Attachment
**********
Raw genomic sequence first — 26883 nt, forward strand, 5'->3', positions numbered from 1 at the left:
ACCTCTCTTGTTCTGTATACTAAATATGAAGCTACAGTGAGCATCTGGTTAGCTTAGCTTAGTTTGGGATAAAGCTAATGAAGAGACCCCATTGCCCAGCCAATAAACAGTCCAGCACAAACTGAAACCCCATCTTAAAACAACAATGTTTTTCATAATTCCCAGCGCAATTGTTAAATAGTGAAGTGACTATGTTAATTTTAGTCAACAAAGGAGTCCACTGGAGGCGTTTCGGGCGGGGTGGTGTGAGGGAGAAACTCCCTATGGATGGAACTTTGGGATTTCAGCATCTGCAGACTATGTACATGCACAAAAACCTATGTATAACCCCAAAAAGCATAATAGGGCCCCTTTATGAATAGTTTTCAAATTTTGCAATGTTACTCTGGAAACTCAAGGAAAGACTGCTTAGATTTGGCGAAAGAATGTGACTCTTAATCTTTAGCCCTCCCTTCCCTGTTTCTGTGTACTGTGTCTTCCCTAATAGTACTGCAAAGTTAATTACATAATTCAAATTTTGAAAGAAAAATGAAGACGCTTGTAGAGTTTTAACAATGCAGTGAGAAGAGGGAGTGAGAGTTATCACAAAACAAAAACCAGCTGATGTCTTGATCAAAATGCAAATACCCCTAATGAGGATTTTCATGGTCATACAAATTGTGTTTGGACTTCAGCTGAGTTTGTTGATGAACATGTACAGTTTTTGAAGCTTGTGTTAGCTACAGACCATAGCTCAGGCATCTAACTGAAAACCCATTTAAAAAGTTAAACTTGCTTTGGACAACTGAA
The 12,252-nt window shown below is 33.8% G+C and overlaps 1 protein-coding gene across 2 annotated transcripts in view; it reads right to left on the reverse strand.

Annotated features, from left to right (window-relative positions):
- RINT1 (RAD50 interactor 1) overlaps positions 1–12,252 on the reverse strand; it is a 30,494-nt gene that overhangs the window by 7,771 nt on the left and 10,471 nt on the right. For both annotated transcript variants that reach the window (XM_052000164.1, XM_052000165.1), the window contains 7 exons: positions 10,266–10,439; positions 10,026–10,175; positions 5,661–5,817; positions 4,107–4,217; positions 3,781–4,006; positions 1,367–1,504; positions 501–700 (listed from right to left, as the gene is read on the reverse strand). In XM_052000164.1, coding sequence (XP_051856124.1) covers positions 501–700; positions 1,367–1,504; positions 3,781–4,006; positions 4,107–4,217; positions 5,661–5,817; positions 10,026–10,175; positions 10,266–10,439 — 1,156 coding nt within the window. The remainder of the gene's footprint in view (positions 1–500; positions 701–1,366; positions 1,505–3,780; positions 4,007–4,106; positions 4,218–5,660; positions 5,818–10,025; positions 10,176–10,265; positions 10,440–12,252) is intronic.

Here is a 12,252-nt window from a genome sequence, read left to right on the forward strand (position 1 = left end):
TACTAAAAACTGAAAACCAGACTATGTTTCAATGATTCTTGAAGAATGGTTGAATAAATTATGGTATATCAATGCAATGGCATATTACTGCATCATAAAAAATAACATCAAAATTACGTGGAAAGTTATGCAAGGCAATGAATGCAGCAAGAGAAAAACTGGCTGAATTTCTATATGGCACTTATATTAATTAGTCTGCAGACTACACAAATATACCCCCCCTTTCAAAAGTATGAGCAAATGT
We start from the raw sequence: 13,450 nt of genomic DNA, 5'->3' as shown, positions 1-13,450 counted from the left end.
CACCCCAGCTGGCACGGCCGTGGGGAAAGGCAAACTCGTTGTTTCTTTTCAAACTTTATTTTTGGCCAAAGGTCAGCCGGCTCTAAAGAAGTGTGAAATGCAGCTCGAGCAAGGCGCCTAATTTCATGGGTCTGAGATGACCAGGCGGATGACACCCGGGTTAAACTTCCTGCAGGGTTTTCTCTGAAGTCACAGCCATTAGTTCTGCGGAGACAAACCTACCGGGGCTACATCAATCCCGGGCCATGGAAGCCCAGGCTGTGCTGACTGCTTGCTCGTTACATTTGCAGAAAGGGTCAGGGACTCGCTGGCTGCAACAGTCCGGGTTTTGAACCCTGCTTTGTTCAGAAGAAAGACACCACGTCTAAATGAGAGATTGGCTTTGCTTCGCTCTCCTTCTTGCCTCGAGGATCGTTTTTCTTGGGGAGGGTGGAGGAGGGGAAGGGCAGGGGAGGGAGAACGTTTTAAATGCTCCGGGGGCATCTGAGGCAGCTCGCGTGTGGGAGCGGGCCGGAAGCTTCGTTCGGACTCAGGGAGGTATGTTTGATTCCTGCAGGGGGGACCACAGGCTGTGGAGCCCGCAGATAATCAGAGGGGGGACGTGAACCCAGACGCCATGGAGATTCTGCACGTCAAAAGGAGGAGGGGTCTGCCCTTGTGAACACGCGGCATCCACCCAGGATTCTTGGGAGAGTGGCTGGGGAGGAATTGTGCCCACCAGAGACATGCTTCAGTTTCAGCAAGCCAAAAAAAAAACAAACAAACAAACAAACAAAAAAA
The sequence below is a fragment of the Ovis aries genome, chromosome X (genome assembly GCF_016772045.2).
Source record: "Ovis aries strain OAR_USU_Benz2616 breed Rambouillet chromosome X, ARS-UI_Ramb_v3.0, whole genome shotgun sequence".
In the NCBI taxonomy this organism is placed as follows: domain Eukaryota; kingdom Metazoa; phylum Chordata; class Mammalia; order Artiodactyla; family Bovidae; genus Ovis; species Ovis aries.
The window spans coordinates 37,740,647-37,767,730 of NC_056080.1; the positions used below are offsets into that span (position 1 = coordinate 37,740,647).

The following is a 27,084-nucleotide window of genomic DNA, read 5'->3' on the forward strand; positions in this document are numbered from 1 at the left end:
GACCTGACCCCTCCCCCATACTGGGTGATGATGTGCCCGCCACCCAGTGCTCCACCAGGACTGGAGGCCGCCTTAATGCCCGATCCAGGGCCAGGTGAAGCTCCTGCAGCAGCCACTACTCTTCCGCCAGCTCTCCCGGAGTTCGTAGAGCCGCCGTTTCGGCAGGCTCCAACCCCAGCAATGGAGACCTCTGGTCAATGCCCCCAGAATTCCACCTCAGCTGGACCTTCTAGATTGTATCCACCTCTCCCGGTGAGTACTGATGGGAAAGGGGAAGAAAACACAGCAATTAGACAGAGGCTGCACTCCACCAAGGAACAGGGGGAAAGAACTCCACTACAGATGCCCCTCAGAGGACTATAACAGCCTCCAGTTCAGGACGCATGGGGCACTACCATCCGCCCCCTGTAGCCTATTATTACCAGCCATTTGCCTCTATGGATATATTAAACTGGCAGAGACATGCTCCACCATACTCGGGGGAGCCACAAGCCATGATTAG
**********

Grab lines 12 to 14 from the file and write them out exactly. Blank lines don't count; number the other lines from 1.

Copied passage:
In the NCBI taxonomy this organism is placed as follows: domain Eukaryota; kingdom Metazoa; phylum Chordata; class Mammalia; order Artiodactyla; family Bovidae; genus Ovis; species Ovis aries.
The window spans coordinates 37,740,647-37,767,730 of NC_056080.1; the positions used below are offsets into that span (position 1 = coordinate 37,740,647).

The following is a 27,084-nucleotide window of genomic DNA, read 5'->3' on the forward strand; positions in this document are numbered from 1 at the left end: